Previous research has demonstrated that some form of education or training after high school is critical to both the upward mobility of individuals and the economic competitiveness of the country. Recent federal policy has recognized the need to address the postsecondary opportunities of nontraditional students and adult learners. The findings of this research were compared with existing research on strategies to address adult basic education transition to postsecondary education and training opportunities.
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1 Jan 2017
Human development can be influenced by a myriad of factors that include individual, biological, contextual, cultural, and historical factors. By synthesizing research across multiple disciples, it is possible to develop new approaches aimed at solving chronic learning and social problems experienced by children and youth.
30 Dec 2016
First responder fields—including law enforcement, firefighting, and emergency management services—serve a crucial role in the safety and well-being of communities around the country. Public citizens and officials have placed a renewed focus on improving agencies’ relations with their local communities by ensuring that first responders reflect the populations they serve. The potential benefits of increasing diversity and moving toward greater representation could also provide more secure and rewarding employment opportunities to historically underrepresented populations. This exploratory study identifies promising practices that first responder agencies and organizations can leverage to increase the diversity of their workforces.
13 Dec 2016
Education has borrowed many ideas from the medical field. Now a new initiative shows the exchange isn’t just a one-way street. Bookmarking, a widely-used method for establishing student proficiency levels in major education tests—such as the National Assessment of Educational Progress—is being adapted to healthcare so patients and their families can better communicate the severity of symptoms. In this blog post Michelle Langer and Ellen Schultz explain this innovative new approach.
8 Dec 2016
At 21, many foster youth “age out” of financial benefits and supports from the child welfare system—before they even finish college. Given the challenges they face, it’s not surprising that only 3 to 10 percent of them earn undergraduate degrees compared with 34 percent of young adults who weren’t in foster care. What can states do to ensure foster youth have the support they need to graduate from college? In this blog post, Patricia Campie provides an overview of the educational challenges foster students face in the transition to college.
1 Dec 2016
The 12 chapters of the Transitional Housing for Survivors of Domestic and Sexual Violence: A 2014-15 Snapshot report comprehensively explore the challenges facing transitional housing programs and the survivors of domestic and sexual violence they serve, the underlying issues and contributing factors, and the diverse approaches that programs take to address those challenges.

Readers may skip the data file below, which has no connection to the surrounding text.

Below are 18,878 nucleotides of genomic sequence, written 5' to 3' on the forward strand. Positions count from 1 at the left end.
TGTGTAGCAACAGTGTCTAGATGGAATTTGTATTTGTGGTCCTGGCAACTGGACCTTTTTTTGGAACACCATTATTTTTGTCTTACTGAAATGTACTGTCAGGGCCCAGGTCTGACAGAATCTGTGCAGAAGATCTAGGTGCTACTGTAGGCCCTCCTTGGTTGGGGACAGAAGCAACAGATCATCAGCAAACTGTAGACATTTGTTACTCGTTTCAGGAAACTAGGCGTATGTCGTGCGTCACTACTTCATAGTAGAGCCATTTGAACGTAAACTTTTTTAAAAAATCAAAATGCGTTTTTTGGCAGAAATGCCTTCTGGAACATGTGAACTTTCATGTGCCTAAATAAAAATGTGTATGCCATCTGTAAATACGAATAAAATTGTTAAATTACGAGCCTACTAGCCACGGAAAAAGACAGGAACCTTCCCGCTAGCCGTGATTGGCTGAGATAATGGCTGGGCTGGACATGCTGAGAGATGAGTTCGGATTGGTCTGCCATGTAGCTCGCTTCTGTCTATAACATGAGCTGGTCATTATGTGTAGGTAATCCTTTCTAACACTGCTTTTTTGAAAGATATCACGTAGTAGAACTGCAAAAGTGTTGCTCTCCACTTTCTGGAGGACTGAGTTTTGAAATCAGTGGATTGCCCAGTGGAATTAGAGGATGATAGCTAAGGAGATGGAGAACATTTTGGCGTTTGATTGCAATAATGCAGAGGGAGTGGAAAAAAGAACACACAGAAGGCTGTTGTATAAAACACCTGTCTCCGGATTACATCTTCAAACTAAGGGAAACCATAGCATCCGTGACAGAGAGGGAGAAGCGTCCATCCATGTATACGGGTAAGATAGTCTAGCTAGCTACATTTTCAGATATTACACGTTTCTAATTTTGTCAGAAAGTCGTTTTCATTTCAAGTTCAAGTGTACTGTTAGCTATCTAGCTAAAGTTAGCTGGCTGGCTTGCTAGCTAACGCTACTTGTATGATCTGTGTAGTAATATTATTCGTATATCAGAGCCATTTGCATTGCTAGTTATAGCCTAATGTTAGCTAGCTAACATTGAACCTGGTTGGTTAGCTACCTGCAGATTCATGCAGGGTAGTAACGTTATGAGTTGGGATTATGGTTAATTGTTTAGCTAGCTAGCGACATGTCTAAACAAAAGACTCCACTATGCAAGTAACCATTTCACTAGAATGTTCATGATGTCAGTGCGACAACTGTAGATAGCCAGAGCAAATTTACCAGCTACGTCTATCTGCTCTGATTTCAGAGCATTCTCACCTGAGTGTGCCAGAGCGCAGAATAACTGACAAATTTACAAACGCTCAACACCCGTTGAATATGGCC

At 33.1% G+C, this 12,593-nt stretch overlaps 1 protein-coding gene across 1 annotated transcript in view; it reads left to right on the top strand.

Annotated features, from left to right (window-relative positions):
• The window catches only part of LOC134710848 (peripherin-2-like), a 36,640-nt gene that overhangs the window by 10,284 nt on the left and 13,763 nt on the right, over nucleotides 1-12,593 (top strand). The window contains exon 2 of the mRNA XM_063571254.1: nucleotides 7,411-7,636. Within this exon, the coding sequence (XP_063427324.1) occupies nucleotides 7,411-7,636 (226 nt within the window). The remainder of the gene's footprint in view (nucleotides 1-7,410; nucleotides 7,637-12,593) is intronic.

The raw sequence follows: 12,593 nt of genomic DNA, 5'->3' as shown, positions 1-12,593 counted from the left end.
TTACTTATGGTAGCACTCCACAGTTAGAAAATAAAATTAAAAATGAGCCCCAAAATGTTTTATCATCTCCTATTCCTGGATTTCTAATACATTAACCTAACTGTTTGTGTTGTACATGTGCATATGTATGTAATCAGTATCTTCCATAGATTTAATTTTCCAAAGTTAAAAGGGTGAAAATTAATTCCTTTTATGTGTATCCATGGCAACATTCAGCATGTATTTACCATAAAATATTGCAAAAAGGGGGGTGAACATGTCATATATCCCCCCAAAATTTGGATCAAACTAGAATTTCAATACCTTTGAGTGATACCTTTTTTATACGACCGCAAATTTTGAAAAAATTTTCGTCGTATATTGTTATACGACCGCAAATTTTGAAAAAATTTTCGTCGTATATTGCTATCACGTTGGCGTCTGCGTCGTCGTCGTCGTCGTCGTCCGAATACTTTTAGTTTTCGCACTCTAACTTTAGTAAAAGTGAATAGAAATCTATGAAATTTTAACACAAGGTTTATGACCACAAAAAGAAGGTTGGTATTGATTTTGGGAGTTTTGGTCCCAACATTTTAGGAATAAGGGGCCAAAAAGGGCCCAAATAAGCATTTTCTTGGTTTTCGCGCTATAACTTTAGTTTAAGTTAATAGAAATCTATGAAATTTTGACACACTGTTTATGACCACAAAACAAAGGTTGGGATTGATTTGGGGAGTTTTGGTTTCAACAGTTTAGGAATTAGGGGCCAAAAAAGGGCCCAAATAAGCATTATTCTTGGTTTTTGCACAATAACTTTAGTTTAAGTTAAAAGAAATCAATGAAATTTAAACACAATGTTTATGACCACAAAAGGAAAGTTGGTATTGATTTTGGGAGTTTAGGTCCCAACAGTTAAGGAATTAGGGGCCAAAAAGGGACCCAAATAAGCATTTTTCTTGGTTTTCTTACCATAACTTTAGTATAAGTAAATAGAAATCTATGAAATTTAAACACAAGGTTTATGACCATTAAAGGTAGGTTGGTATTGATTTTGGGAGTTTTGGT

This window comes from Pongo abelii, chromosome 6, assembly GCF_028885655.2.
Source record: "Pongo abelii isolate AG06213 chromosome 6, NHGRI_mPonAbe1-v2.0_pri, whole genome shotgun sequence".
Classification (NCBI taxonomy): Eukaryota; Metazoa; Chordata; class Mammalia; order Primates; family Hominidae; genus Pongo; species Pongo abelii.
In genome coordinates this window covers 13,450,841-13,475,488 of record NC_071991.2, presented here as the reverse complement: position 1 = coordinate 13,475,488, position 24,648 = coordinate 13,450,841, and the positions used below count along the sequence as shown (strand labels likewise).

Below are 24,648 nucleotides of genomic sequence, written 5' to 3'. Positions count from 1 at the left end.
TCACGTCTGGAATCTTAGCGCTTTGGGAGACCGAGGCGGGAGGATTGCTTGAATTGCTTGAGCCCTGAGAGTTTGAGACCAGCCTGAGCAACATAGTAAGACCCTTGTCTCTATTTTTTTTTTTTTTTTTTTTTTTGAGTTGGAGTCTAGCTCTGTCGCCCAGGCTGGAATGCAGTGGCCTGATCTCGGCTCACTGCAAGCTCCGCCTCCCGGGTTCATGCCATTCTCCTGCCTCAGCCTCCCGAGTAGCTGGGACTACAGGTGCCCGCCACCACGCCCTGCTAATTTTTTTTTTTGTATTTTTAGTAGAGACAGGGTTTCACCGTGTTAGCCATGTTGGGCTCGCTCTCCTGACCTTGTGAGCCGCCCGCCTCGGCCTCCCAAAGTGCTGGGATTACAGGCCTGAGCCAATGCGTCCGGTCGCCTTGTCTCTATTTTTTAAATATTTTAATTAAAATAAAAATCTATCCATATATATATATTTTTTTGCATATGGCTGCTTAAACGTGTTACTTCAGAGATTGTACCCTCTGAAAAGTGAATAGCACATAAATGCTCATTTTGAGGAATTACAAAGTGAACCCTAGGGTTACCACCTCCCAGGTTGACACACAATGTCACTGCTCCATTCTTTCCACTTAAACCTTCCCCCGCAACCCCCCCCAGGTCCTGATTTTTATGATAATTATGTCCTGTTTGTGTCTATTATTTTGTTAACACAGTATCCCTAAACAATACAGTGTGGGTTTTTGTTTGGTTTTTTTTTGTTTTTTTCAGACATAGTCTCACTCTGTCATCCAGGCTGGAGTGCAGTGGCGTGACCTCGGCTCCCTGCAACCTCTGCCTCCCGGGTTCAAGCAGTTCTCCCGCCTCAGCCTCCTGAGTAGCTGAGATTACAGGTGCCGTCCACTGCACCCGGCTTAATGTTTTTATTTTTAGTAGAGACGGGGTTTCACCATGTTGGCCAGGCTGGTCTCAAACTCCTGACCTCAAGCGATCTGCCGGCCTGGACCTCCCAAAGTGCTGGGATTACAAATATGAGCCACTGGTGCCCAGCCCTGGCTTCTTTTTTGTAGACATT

1 Dec 2016
Every year the U.S. Department of Education reports for each state in the country the grade levels, subject areas, and geographic areas that have experienced teacher shortages. By law the Minnesota Department of Education must conduct a multimethod teacher supply and demand study every two years. This report, a joint effort of the Midwest Educator Effectiveness Research Alliance and REL Midwest, describes the steps in more detail, emphasizing the methods for addressing each research question.
30 Nov 2016
In a rare occurrence, PISA, TIMSS, and NAEP assessments are releasing science and math results in the same year. Chances are the results from the various assessments won’t all tell the same story. So what do you need to know to make sense of this bumper crop of assessments? In this latest blog post, George Bohrnstedt and Fran Stancavage offer a quick run-down on how these assessments are similar and different.
17 Nov 2016
Education leaders have expressed concern about educators’ moving to different schools—within the same state or in another state—because these moves create costs for the home district and have potential impacts on the equitable distribution of effective educators among schools. This study's findings provide initial insights into the intrastate and interstate mobility of educators and whether educators are more likely to move away from certain types of schools, whether some states are losing substantial numbers of teachers to neighboring states, and whether states are obtaining substantial numbers of educators from neighboring states.
2 Nov 2016
Emerging research suggests some promising features of educator performance evaluation measures, such as additional observations of the same teacher and providing more frequent, specific feedback on classroom practice. This report, which discusses first year results of an evaluation of three performance measures for evaluating teachers and principals, found that the measures provided some information to distinguish educator performance and led to increased feedback.